‘Tim’s Vermeer,’ ‘20 Feet From Stardom’ head Oscar doc shortlist

Jo Lawry, left, Judith Hill and Lisa Fischer make sweet music in "20 Feet From Stardom," one of 15 movies making the Oscar documentary shortlist.
(Graham Willoughby / RADiUS-TWC)

“Blackfish,” “20 Feet From Stardom” and “Tim’s Vermeer” are among the 15 films that have made the Oscar shortlist for documentary features, the Academy of Motion Picture Arts and Sciences announced Tuesday.

Members of the documentary branch narrowed the field from a record 151 qualified entries, selecting an excellent group of films that also included Sarah Polley’s acclaimed family investigation “Stories We Tell” (which took the nonfiction prize from the New York Film Critics Circle on Tuesday); Joshua Oppenheimer’s horrifying look at Indonesian death squads, “The Act of Killing”; and Jehane Noujaim’s thoughtful chronicle of the Egyptian revolution, “The Square.”

“It’s a formidable group,” says Alex Gibney, whose documentary on cyclist Lance Armstrong’s fall from grace, “The Armstrong Lie,” also made the shortlist. “There was a tremendous amount of competition this year. You don’t take anything for granted.”

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Gibney spent five years on “The Armstrong Lie,” changing course after initially setting out to document Armstrong’s comeback from retirement. That sort of investment of time isn’t uncommon. “Tim’s Vermeer,” the entertaining look at inventor Tim Jenison’s attempts to understand the painting techniques used by Dutch Master Johannes Vermeer, took four years to make.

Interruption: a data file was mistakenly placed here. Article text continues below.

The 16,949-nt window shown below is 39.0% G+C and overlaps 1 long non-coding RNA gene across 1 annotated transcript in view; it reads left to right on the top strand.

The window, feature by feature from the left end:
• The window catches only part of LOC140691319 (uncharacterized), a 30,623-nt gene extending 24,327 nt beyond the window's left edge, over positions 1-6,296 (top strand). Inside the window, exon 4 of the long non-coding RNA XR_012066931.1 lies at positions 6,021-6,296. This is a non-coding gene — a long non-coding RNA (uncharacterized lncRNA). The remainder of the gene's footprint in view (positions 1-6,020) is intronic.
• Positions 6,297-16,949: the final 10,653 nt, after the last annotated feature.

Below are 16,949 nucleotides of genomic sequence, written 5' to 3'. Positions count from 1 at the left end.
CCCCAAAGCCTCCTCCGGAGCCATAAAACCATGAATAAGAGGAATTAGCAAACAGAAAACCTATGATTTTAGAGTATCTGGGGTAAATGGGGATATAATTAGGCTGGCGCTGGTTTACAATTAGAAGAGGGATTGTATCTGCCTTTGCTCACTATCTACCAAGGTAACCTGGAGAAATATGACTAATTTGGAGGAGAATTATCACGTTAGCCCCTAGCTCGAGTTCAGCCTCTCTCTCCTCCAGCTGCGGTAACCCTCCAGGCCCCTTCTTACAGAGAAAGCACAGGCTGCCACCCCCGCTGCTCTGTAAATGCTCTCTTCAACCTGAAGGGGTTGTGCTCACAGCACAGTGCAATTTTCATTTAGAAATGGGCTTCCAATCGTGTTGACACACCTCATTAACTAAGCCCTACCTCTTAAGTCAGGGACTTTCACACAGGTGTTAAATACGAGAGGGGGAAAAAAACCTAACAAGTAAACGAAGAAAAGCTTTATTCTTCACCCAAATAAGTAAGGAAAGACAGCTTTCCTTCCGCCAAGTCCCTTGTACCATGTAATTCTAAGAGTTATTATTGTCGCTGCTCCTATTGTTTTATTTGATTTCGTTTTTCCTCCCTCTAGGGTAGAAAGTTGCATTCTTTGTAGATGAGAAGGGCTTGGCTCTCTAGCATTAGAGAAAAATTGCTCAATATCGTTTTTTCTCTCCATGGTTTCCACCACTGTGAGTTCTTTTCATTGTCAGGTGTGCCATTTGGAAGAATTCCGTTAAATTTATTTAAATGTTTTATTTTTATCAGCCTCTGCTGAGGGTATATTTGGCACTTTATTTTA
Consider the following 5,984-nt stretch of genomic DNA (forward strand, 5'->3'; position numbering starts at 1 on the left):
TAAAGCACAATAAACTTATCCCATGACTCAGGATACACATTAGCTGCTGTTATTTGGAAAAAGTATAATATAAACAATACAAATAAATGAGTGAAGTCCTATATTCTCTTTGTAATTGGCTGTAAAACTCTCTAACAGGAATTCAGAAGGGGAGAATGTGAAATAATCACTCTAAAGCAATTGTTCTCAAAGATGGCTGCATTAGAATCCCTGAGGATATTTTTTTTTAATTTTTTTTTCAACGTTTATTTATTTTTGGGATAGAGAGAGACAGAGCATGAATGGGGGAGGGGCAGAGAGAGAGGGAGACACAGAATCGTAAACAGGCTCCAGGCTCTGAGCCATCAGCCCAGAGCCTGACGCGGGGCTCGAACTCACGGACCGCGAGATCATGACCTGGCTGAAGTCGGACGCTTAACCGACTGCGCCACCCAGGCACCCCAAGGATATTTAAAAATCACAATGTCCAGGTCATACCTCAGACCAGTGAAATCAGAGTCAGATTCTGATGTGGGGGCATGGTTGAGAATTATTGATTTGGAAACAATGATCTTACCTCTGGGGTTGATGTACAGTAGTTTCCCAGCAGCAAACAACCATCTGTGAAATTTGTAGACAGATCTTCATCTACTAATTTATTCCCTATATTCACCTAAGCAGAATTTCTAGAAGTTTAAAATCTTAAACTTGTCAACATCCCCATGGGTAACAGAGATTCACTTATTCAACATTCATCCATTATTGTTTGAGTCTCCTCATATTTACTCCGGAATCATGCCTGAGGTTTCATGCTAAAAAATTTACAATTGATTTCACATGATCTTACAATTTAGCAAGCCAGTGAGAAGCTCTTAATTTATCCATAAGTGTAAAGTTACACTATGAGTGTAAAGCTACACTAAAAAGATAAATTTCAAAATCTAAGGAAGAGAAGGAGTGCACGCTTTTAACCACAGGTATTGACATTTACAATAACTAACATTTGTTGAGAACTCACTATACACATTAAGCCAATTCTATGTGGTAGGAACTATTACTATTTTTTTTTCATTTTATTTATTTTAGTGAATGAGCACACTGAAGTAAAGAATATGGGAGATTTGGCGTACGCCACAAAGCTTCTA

“With fiction, you can write the ending,” said illusionist Teller, who directed the documentary. “In this case, halfway through this Everest climb, there was a serious doubt whether what he was doing would actually work.”

Calling from his car, on the way back to Los Angeles from a morning show in Las Vegas, Teller described himself as “gobsmacked” to find out the film had made the shortlist.

“For me, it was just amazing to watch how genius works for four years,” Teller said. “That alone was worth the trip.”

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Given the volume of qualified entries in play, omissions were inevitable. Among the more prominent: “Let the Fire Burn,” an unsettling story of urban confrontation that won strong reviews on its October release, and “After Tiller,” a look at the small group of doctors still performing third-trimester abortions in wake of the 2009 murder of Dr. George Tiller in Kansas.

“There are so many really strong films,” said Gibney, an Oscar winner for his 2007 documentary “Taxi to the Dark Side.” “I’ve got the stacks in my office to prove it.”

Here’s the shortlist of 15:


“The Act of Killing,” Final Cut for Real
“The Armstrong Lie,” The Kennedy/Marshall Co.
“Blackfish,” Our Turn Productions
“The Crash Reel,” KP Rides Again
“Cutie and the Boxer,” Ex Lion Tamer and Cine Mosaic
“Dirty Wars,” Civic Bakery
“First Cousin Once Removed,” Experiments in Time, Light & Motion
“God Loves Uganda,” Full Credit Productions
“Life According to Sam,” Fine Films
“Pussy Riot: A Punk Prayer,” Roast Beef Productions
“The Square,” Noujaim Films and Maktube Productions
“Stories We Tell,” National Film Board of Canada
“Tim’s Vermeer,” High Delft Pictures
“20 Feet From Stardom,” Gil Friesen Productions and Tremolo Productions
“Which Way Is the Front Line From Here? The Life and Time of Tim Hetherington,” Tripoli Street


Telluride Film Festival: ‘Tim’s Vermeer’ explores art, science

‘The Armstrong Lie’ smartly details Lance’s scandalous cycle


‘20 Feet From Stardom’ moves the spotlight to the background